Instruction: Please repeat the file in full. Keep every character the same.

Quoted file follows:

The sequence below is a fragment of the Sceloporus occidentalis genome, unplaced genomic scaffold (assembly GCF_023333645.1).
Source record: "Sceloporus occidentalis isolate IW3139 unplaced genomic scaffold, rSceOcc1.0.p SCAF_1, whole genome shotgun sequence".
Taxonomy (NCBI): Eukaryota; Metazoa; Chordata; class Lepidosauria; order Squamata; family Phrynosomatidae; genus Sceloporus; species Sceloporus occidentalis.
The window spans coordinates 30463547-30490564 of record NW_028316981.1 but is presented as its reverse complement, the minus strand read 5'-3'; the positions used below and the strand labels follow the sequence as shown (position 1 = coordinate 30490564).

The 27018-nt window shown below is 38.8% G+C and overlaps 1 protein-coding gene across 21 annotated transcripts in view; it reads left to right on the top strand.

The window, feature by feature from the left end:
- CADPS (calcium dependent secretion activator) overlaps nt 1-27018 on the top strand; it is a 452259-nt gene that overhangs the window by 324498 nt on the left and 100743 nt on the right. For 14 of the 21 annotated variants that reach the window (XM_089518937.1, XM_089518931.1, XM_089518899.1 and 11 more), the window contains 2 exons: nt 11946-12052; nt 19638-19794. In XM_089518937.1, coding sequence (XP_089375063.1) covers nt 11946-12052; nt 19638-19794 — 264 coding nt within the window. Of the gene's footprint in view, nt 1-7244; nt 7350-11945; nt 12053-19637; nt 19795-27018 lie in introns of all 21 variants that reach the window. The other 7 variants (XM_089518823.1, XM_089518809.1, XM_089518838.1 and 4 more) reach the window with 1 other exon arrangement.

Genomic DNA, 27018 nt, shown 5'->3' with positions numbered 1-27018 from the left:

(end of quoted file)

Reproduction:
The sequence below is a fragment of the Sceloporus occidentalis genome, unplaced genomic scaffold (assembly GCF_023333645.1).
Source record: "Sceloporus occidentalis isolate IW3139 unplaced genomic scaffold, rSceOcc1.0.p SCAF_1, whole genome shotgun sequence".
Taxonomy (NCBI): Eukaryota; Metazoa; Chordata; class Lepidosauria; order Squamata; family Phrynosomatidae; genus Sceloporus; species Sceloporus occidentalis.
The window spans coordinates 30463547-30490564 of record NW_028316981.1 but is presented as its reverse complement, the minus strand read 5'-3'; the positions used below and the strand labels follow the sequence as shown (position 1 = coordinate 30490564).

The 27018-nt window shown below is 38.8% G+C and overlaps 1 protein-coding gene across 21 annotated transcripts in view; it reads left to right on the top strand.

The window, feature by feature from the left end:
- CADPS (calcium dependent secretion activator) overlaps nt 1-27018 on the top strand; it is a 452259-nt gene that overhangs the window by 324498 nt on the left and 100743 nt on the right. For 14 of the 21 annotated variants that reach the window (XM_089518937.1, XM_089518931.1, XM_089518899.1 and 11 more), the window contains 2 exons: nt 11946-12052; nt 19638-19794. In XM_089518937.1, coding sequence (XP_089375063.1) covers nt 11946-12052; nt 19638-19794 — 264 coding nt within the window. Of the gene's footprint in view, nt 1-7244; nt 7350-11945; nt 12053-19637; nt 19795-27018 lie in introns of all 21 variants that reach the window. The other 7 variants (XM_089518823.1, XM_089518809.1, XM_089518838.1 and 4 more) reach the window with 1 other exon arrangement.

Genomic DNA, 27018 nt, shown 5'->3' with positions numbered 1-27018 from the left: